Another 2.8 million people filed jobless claims last week, bringing the total number of Americans seeking unemployment benefits since the beginning of the COVID-19 pandemic to 36.5 million.
Connecticut had the highest number of applicants, at 298,680 on an unadjusted basis, the Labor Department report said on Thursday. Georgia was next, followed by California and New York.
While the total number of jobless claims was 10 times the average in the weeks prior to COVID-19 hitting the nation, it was the sixth decline since the all-time high of nearly 7 million at the end of March. That’s when states first began issuing stay-at-home orders to stem the spread of COVID-19 and avoid overwhelming hospital ICUs.
“As the economic data continue to come out, it has become increasingly clear that the global economy decelerated sharply in March and came to a screeching halt in April,” Wells Fargo economists wrote in a report on Wednesday.
Recovery depends on containing the virus as states begin reopening, the economists wrote.
“If widespread outbreaks and lockdowns can be avoided, the April/May period should mark the low point of the year,” the report said. “But if the virus reemerges with a vengeance, the economic recovery will be seriously threatened, and perhaps this time more permanently.”
On Tuesday, House Speaker Nancy Pelosi introduced a $3 trillion relief bill, named the Heroes Act, with support for mortgage holders, renters, and state governments.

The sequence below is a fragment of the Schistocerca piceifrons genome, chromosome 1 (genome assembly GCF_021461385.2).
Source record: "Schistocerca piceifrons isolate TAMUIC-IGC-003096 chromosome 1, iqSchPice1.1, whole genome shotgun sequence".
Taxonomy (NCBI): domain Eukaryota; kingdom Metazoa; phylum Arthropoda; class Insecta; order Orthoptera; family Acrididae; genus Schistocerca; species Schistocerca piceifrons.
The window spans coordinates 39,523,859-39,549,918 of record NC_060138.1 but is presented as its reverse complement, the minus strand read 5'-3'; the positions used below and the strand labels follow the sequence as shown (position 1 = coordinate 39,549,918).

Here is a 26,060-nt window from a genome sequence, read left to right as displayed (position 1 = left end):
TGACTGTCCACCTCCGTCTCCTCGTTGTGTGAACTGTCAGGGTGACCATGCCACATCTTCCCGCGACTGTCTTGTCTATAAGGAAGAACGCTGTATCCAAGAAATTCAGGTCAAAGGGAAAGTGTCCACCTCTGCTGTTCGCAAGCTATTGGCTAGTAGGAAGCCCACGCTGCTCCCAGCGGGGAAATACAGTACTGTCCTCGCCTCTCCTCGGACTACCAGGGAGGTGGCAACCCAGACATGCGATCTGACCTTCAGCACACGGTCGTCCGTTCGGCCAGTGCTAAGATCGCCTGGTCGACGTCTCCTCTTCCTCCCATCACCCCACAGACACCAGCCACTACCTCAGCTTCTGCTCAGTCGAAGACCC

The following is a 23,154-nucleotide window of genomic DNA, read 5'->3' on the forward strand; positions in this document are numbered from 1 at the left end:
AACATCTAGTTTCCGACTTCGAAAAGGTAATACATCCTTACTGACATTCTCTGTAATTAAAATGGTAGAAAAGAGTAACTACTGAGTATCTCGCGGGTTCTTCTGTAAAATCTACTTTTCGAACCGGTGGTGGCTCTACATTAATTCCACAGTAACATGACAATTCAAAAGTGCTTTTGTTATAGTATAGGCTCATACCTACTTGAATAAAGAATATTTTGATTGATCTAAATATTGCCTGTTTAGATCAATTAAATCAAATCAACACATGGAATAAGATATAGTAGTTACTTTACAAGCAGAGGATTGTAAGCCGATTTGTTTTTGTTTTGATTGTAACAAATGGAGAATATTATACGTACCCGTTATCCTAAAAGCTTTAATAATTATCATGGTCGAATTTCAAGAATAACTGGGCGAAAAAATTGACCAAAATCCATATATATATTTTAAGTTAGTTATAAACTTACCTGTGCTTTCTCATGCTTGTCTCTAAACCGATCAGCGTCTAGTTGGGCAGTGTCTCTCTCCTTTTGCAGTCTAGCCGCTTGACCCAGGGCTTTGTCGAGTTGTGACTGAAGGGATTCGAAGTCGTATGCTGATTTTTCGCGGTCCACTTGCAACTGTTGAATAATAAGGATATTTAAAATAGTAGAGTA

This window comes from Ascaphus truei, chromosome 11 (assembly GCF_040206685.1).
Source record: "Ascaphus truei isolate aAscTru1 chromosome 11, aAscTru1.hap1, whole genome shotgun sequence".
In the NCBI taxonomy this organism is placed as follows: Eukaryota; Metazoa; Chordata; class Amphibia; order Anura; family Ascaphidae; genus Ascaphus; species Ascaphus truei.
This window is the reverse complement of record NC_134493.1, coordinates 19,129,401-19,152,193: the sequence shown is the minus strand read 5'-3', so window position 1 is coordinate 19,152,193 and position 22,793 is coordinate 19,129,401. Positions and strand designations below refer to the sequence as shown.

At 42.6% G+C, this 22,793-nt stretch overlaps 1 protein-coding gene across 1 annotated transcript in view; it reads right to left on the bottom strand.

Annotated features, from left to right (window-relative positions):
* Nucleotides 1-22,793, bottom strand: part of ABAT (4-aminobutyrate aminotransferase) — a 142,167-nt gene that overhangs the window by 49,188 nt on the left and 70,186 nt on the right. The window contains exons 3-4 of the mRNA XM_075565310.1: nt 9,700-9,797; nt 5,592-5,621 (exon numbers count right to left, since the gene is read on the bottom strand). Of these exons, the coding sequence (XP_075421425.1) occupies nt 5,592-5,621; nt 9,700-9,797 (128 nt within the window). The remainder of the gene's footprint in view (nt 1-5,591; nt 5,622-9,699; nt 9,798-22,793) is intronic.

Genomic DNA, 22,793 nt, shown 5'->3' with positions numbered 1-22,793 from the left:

It also would extend the current July cut-off date for the enhanced unemployment benefits that add $600 to the weekly payments states make to jobless residents. The aim is to fully replace salaries so people can stay current on their bills.
The unprecedented number of jobless claims since the beginning of the pandemic is one reason additional help from Congress is needed to support the economy, Federal Reserve Chairman William Powell said in a speech on Wednesday.
“Additional fiscal support could be costly but worth it if it helps avoid long-term economic damage and leaves us with a stronger recovery,” said Powell, a lifelong Republican who in normal times is known as a deficit hawk. “This tradeoff is one for our elected representatives, who wield powers of taxation and spending.”